I’ve got one about that age, and they’re still pretty easy to scare. Put a big enough scare in them, they might think twice before they do it again.

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  13. anonymous says:

    I found out my, normally sensible, nine year old had been calling 999 and then putting the phone down with her friend (younger brothers will always grass you up if given half a chance). I gave her the telling off of her life and called the police to see if they wanted to have a word with her too, but they felt I’d probably done enough. Even the idea of the police was enough to scare her into realising she’d overstepped the mark big time. Hopefully these kids will feel the same. (I’m staying anonymous purely on the off chance anyone I know sees this as I have promised the offender it will not be discussed in public ;) )

    [Reply]

    Kal Reply:

    Hey anonymous. Sounds like you’ve got the situation neatly wrapped up! I think the biggest issue with hoaxes is when a hoaxer calls in something major (someone’s got a gun/theres a care home on fire) etc. The sort of thing that will automatically mean that huge resources are deployed. Just hanging up on us? We’re pretty au fait with that one, and tend to send someone like me toddling around to check its all bollocks :)

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    Cadbury Moose Reply:

    We had a cheap (is there any other kind) batch of Chinese-made telephones in our “new” office (20 years ago), and wondered why an occasional Dibble would appear – until it was discovered that the factory default “stored redial” number was (FX: drum roll) 9999999999. People would hit it by accident, it would beep frantically into their ear so they’d hang up thinking it was faulty. Eventually, someone went round the entire building and programmed a “sensible” number into each telephone. Some years later, there was a site power outage that lasted long enough to flatten the exchange battery, all the phones reverted to default, and it had to be done all over again.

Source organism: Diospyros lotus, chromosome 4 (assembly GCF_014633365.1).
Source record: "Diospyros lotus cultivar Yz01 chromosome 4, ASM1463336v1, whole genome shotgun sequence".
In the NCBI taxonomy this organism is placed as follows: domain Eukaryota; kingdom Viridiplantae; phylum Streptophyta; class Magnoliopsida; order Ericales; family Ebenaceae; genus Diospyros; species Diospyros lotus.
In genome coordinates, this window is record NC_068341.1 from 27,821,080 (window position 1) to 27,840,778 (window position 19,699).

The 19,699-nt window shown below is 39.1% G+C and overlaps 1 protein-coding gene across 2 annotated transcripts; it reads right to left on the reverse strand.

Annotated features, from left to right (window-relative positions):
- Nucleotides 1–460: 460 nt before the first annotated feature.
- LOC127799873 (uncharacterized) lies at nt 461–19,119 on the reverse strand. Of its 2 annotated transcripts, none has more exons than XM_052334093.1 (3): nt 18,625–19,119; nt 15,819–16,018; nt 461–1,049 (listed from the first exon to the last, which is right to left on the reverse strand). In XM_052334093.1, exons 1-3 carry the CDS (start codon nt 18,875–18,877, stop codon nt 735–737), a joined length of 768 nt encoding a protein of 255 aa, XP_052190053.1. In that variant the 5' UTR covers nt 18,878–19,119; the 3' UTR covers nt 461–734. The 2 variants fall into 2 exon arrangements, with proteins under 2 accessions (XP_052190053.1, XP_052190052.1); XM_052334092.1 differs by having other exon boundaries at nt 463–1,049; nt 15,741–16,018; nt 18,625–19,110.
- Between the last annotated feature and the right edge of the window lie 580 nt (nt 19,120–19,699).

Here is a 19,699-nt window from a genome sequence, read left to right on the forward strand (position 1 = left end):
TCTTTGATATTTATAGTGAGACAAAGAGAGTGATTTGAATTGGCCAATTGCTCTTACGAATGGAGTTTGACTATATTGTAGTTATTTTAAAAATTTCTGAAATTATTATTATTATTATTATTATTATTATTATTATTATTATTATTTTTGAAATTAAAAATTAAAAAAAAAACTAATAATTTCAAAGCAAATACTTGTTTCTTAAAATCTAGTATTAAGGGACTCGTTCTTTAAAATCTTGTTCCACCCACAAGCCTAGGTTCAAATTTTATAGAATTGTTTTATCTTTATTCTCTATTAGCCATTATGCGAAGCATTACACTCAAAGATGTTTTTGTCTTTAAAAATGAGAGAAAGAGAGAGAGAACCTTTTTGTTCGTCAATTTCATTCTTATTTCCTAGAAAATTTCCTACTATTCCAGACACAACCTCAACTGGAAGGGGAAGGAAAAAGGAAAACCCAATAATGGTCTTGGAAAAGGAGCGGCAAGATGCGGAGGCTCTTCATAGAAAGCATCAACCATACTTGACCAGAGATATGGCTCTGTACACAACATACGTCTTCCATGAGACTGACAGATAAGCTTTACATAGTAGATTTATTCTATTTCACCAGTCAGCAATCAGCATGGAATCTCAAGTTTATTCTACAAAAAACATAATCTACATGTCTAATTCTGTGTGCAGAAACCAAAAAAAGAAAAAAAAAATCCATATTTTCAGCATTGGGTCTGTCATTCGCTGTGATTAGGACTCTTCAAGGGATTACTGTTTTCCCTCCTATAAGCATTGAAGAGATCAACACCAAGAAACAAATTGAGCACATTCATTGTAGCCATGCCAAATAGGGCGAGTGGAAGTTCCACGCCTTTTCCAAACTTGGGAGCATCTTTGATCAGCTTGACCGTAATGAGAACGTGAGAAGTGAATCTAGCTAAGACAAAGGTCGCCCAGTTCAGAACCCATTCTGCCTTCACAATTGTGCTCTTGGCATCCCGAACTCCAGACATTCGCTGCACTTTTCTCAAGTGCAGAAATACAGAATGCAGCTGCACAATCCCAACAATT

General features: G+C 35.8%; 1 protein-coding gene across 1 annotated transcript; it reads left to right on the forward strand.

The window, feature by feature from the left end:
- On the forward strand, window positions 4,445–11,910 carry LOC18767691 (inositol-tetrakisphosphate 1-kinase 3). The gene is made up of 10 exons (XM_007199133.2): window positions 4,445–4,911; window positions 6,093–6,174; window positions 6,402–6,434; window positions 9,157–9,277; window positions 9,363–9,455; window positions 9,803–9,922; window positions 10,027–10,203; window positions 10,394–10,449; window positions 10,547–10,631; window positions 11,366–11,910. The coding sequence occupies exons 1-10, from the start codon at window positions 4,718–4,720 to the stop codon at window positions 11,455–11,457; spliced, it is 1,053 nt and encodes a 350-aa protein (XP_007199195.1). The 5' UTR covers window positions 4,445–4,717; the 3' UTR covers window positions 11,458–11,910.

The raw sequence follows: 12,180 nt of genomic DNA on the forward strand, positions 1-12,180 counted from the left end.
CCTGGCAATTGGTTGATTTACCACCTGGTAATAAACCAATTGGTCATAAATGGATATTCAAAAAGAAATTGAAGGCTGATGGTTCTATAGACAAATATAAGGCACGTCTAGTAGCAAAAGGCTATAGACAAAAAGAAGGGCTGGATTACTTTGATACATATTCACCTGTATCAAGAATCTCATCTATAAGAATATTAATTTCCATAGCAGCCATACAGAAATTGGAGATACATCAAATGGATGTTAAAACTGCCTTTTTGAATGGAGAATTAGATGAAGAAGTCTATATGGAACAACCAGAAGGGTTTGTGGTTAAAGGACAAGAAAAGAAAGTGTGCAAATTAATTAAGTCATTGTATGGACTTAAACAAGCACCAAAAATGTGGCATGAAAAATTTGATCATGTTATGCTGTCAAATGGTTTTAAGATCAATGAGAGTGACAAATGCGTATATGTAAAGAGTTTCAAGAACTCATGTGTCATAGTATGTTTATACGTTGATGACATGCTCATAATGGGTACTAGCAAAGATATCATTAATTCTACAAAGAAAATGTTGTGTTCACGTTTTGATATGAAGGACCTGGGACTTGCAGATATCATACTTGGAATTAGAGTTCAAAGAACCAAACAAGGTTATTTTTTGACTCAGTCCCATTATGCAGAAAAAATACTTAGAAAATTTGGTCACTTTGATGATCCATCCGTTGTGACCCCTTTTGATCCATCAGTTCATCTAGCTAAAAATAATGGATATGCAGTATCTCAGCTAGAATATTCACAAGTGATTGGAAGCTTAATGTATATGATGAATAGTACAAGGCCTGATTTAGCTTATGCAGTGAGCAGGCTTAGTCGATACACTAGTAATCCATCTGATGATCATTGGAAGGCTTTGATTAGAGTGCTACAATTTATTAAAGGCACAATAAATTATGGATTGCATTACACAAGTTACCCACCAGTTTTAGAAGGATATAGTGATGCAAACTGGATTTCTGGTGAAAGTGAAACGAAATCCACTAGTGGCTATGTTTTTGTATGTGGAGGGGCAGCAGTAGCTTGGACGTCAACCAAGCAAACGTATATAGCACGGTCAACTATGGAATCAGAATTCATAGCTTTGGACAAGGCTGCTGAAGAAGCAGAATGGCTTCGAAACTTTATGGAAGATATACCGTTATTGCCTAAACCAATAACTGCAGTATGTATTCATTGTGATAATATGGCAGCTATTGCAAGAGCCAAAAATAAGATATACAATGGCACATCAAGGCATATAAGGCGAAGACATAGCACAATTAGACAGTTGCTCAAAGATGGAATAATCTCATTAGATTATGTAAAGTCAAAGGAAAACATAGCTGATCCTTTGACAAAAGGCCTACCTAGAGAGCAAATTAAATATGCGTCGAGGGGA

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  14. Sewmouse says:

    Well, ya see, Modog – First off I’m from the Chicago suburbs, which gives me an automatic +20 to my cynical attribute regarding youths.

    Second – I don’t think Kal really needs to actually hold it over them, in fact he could just write witty haiku or limericks or sonnets – or blog posts – they don’t have to know that bit, they just need to THINK that he might have the resource available.

    Thirdly – I am evil-minded like that. Muahahahahahaha

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  15. Kal says:

    See, the reason I didnt was because there are people out there who are perfectly ready to invent claims and complaints against public sector staff for the tiniest thing. All it would take is for a disgruntled parent to level a query about what I’d done with that kid’s personal info (data management charges are a real issue in the NHS at the moment) or, worse, ask some pointed questions about lone workers asking children on the street for their addresses…

    You can see how that could back fire. I’ll settle for scaring the shit out of them :)

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  16. Kal says:

    That was rather the plan :)

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  17. Flobach says:

    Nice one Kal.
    Feeling special I heard the story prior to it’s publishing ;-)
    Greetz from NYC!

    [Reply]